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The Elements of Style Illustrated Edition

The Elements of Style is a tiny manual you can turn to when you need to know the proper use of the semicolon, remind yourself of some commonly misused words and expressions, or how to appropriately utilize a colloquialism. It is the only style manual to ever appear on bestseller lists and has explained to millions of readers the basic principals of plain English.

However, artist Maira Kalman found more than writing advice in the book. While reading, she found wonderfully vivid images spring to mind in the example sentences Strunk and White used to explain the writing guidelines. For example, when discussing the proper use of the word than, White uses the following example: It looked more like a cormorant than a heron. On pronoun cases, you’ll find this example: Polly loves cake more than she loves me. As Kalman says about The Elements of Style in this New York Times article, “Each sentence was so full of incredible visual reference. I said to myself, how could anyone not have illustrated this before?”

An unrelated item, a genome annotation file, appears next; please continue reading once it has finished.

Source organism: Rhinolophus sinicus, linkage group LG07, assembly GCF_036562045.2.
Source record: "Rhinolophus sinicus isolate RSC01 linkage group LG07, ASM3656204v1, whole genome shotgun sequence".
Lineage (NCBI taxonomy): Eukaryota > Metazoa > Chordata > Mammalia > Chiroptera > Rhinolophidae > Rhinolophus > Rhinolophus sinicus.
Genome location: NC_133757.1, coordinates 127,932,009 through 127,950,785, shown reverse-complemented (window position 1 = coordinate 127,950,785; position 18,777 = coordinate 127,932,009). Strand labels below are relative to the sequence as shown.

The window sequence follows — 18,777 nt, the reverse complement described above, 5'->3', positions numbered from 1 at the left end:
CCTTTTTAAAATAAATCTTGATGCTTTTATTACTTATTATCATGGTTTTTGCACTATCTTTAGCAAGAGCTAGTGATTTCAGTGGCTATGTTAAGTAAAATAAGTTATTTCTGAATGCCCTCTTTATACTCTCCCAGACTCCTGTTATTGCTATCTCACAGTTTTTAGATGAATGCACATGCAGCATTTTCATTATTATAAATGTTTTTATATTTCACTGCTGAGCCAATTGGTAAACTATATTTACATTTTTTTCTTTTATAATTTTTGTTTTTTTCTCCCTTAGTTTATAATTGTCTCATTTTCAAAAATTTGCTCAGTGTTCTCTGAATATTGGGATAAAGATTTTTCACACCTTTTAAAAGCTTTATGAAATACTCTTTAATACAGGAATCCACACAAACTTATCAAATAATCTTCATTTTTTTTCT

You can see ten of the illustrations she painted for The Elements of Style on her website. I think you’ll enjoy her whimsical, almost surreal style. Or, purchase your own copy of The Elements of Style Illustrated Edition and enjoy them all.

The story doesn’t stop there. Not only did Kalman illustrate the book, but she then convinced composer Nico Muhly to transform the work into a cantata. It was performed at the New York Public Library in 2005. I thought you might like to hear a little more about the illustrated edition, as well as the music it inspired, in this NPR audio clip.

One of the songs you can hear in that audio piece is called Be Obscure. It’s based on a paragraph in The Elements of Style about clear writing.

Clarity, clarity, clarity. When you become hopelessly mired in a sentence, it is best to start fresh; do not try to fight your way through against the terrible odds of syntax. Usually what is wrong is that the construction has become too involved at some point; the sentence needs to be broken apart and replaced by two or more shorter sentences.

But the line that, I think, inspired the song was this one: “Be obscure clearly! Be wild of tongue in a way we can understand!”

I doubt that E.B. White imagined his style guide put to music. Isn’t it wonderful how we influence one another? Isn’t it amazing that we can find inspiration in unexpected places once we begin to look? Have you read The Elements of Style and have any thoughts you can add about the book in the comments below?

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